Jars of Liquorice Allsorts, which in the Netherlands are called 'English licorice', have been dotted around the campus since last week, with the aim of drawing attention to TU/e's change of policy. Cups printed with a question in English are intended to prompt students and employees to start a conversation in English at the coffee dispenser. Where spoken language is concerned, our university is now applying this principle: English if necessary and Dutch where possible. In principle, all written communication will be in English.
Since the decision was taken to introduce English as the working language, various employees have been very active. In an earlier article Cursor reported that various subprojects had been started. For example, lawyers have been involved in looking at which documents cannot be available only in English but must also remain in Dutch, for legal reasons for example. Think, say, of the Teaching and Examination Regulations and the management regulations. Deciding whether all the articles of association for student organizations must be in both Dutch and English, and the minutes taken at meetings, was a more difficult matter.
From now on all regulations, guidelines and (policy) documents will be written in English. When a Dutch version is required by law, both an English and a Dutch version will be written. If a Dutch version exists, the English document will refer to it and there must be no difference between the Dutch and English versions. Both versions will be adopted by the Board.
All meeting agendas and action or decision lists that are shared within the organization will be written in English. The meeting itself and the minutes of the meeting will be in English if non-Dutch speakers are present. The same applies to meetings of the University Council. At these meetings internationals will no longer have the services of an interpreter. All managerial entities may choose English as the spoken language, even if only Dutch speakers are present.
Another subproject concerns the range of courses available to students and students' own language use. One aspect that is not yet clear is the extent to which TU/e is required to bring its students' command of Dutch up to speed. “The Language and Accessibility Act should provide some clarity,” tells Lilian Halsema. She is the head of Education Policy at TU/e and is preparing the Language Policy Update, which will publish news of how the university's plans will translate into practice. “It is debatable whether we have a responsibility, or indeed a duty, to keep students' mastery of Dutch at a certain level. Whether we do or we don't, we take this responsibility very seriously.” The legislative proposal for the new Act has already been passed by the House of Representatives, but it still needs the approval of the Senate.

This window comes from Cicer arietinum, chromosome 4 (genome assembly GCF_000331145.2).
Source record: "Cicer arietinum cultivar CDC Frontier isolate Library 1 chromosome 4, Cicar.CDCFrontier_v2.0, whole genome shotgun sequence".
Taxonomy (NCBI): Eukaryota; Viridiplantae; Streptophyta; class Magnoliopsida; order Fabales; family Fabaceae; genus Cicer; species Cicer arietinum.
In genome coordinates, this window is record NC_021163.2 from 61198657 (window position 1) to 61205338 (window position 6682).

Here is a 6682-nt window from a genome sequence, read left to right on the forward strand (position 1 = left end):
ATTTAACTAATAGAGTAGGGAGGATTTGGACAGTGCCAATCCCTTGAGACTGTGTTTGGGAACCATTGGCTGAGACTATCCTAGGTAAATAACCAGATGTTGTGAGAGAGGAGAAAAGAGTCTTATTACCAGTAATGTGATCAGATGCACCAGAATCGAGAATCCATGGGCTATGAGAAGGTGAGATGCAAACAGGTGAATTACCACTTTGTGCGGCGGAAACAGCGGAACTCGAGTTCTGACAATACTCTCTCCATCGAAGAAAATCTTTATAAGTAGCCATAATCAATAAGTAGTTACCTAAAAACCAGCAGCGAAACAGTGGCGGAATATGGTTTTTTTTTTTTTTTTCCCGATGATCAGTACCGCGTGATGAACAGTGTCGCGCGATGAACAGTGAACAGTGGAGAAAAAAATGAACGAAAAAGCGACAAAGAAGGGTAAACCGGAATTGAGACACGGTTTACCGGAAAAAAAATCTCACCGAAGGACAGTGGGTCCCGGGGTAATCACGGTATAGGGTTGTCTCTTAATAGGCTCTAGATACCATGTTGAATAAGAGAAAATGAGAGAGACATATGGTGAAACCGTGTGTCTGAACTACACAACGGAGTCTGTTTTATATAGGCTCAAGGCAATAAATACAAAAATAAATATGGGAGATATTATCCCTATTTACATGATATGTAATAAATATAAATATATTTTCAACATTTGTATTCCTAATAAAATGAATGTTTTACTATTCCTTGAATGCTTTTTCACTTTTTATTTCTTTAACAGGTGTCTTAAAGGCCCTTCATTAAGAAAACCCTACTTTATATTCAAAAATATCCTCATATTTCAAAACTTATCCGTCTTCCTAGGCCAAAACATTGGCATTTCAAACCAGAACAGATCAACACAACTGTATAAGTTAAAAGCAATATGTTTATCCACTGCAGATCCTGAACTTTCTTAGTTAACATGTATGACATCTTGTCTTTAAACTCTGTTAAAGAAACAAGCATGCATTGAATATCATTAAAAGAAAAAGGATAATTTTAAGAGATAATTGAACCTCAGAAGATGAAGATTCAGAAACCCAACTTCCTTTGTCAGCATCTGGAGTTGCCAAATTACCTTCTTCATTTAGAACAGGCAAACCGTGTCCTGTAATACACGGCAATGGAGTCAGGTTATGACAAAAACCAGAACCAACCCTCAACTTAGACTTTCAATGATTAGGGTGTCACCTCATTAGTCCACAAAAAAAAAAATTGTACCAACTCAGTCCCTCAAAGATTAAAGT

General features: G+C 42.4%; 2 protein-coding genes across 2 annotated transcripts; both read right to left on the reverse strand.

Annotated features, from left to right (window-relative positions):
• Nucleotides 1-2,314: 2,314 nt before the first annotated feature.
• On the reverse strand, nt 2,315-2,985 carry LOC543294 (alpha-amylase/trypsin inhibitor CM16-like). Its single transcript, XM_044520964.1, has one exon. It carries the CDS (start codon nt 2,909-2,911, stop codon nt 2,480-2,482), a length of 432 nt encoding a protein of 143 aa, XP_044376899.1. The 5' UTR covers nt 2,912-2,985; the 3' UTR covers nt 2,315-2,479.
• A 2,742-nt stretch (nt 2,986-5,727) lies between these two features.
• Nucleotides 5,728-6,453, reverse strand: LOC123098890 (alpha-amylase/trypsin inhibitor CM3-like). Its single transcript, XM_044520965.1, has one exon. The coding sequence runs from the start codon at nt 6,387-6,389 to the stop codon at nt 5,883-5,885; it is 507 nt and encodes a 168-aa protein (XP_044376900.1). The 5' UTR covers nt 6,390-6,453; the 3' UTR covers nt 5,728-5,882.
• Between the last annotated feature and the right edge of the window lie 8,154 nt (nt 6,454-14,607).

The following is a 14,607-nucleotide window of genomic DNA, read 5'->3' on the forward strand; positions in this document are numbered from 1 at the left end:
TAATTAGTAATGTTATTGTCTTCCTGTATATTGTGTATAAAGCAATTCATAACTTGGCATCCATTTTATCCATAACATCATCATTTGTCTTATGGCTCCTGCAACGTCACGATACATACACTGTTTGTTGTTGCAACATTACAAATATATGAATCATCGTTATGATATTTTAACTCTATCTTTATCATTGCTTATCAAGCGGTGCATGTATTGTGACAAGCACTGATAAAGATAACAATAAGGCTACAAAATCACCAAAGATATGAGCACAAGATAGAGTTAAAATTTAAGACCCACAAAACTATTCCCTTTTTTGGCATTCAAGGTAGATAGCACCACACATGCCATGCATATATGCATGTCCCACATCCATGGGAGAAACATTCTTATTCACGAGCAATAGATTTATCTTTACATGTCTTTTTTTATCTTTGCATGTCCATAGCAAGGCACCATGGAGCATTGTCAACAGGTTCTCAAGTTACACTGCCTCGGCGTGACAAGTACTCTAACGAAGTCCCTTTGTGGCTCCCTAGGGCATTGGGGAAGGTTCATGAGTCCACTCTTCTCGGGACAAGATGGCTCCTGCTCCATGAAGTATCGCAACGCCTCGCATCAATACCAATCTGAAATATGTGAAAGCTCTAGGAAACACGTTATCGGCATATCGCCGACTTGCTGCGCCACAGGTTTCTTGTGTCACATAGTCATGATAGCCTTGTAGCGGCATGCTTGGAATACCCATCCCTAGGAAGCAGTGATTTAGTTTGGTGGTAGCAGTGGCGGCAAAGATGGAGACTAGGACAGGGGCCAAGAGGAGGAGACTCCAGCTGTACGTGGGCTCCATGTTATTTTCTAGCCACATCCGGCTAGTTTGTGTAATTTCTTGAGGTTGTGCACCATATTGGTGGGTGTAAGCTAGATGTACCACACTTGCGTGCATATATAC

Good progress has been made on the third subproject, which concerns HR policy. HR advisor Monique van der Hagen-de Boer, the project's driving force, has drafted a guideline based on the UFO profiles (the national classification of university jobs) describing the level of English that can be expected of employees in certain positions. This will soon be submitted to the Executive Board for its final approval.
Van der Hagen-de Boer: “However, the directors of the TU/e services and the departmental heads can decide not to follow this guideline. They have the leeway to deviate one level up or down from the level prescribed by the UFO profile. Within the services and the departments the language level may differ for comparable positions: an auxiliary position may not require the same level of English across the departments and services.”
Nor is the question whether job vacancies should be posted in English, Dutch or both languages an easy one to answer. “We have prepared formats for English vacancy texts. The directors may do as they please, but we have noticed that more and more jobs are being recruited in English.” Similarly in the area of personnel policy, various decisions still have to be taken. The HR advisor: “A difficult decision, for instance, is whether we should be offering courses for the Administrative and Support Staff in English or in Dutch.”
The plans for personnel policy were recently discussed by the Services Council. “The main concern there was whether work pressure would increase,” reports Van der Hagen-de Boer. “I've largely been able to dispel this fear.” Halsema adds: “We do not want to exclude anyone in this transition to English, we want to include everyone in this development and to give employees opportunities for personal development.” The project members are especially keen to encourage international employees to learn Dutch.
Whether additional funds will be released to implement the plans, Halsema cannot yet say with certainty. “In any event we want to start using a good translation engine, and that would require a budget. It has not yet been decided whether we want to set up a translation agency. If departments and services need something translated, their own budgets will provide the funds.”
The entire approach being planned will soon be submitted to the Executive Board and subsequently to the service directors and the heads of departments, who will also be responsible for implementation. The plans will be informally discussed with members of the University Council before being raised as advisory matters at a University Council meeting.
TU/e's decision to introduce English as its working language has caused quite a stir nationally. Members of parliament and opponents of this anglicization of Dutch education have expressed criticism. The discussion again became heated when the University Twente recently announced its choice of English as its working language.
On the intranet you will find more information about the transition to English as the working language at TU/e.